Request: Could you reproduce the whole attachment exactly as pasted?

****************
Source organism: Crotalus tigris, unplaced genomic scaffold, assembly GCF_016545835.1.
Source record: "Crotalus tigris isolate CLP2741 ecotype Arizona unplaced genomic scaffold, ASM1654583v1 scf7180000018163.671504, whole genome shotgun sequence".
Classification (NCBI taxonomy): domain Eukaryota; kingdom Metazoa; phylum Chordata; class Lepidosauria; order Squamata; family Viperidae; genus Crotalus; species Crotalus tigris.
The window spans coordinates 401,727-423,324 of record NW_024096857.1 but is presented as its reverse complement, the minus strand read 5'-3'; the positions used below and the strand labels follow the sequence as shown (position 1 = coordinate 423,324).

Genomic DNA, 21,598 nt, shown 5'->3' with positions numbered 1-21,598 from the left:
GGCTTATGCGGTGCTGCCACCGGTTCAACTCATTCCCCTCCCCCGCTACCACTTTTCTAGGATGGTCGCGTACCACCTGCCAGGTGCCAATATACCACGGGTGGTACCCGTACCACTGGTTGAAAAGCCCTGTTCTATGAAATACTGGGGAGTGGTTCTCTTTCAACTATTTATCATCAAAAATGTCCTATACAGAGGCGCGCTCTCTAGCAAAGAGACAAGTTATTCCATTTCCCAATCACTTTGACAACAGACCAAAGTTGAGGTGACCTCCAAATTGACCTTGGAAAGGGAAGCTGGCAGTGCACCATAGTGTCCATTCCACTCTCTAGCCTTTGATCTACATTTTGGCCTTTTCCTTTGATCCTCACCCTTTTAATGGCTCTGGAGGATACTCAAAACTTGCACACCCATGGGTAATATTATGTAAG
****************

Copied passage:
Source organism: Crotalus tigris, unplaced genomic scaffold, assembly GCF_016545835.1.
Source record: "Crotalus tigris isolate CLP2741 ecotype Arizona unplaced genomic scaffold, ASM1654583v1 scf7180000018163.671504, whole genome shotgun sequence".
Classification (NCBI taxonomy): domain Eukaryota; kingdom Metazoa; phylum Chordata; class Lepidosauria; order Squamata; family Viperidae; genus Crotalus; species Crotalus tigris.
The window spans coordinates 401,727-423,324 of record NW_024096857.1 but is presented as its reverse complement, the minus strand read 5'-3'; the positions used below and the strand labels follow the sequence as shown (position 1 = coordinate 423,324).

Genomic DNA, 21,598 nt, shown 5'->3' with positions numbered 1-21,598 from the left:
GGCTTATGCGGTGCTGCCACCGGTTCAACTCATTCCCCTCCCCCGCTACCACTTTTCTAGGATGGTCGCGTACCACCTGCCAGGTGCCAATATACCACGGGTGGTACCCGTACCACTGGTTGAAAAGCCCTGTTCTATGAAATACTGGGGAGTGGTTCTCTTTCAACTATTTATCATCAAAAATGTCCTATACAGAGGCGCGCTCTCTAGCAAAGAGACAAGTTATTCCATTTCCCAATCACTTTGACAACAGACCAAAGTTGAGGTGACCTCCAAATTGACCTTGGAAAGGGAAGCTGGCAGTGCACCATAGTGTCCATTCCACTCTCTAGCCTTTGATCTACATTTTGGCCTTTTCCTTTGATCCTCACCCTTTTAATGGCTCTGGAGGATACTCAAAACTTGCACACCCATGGGTAATATTATGTAAG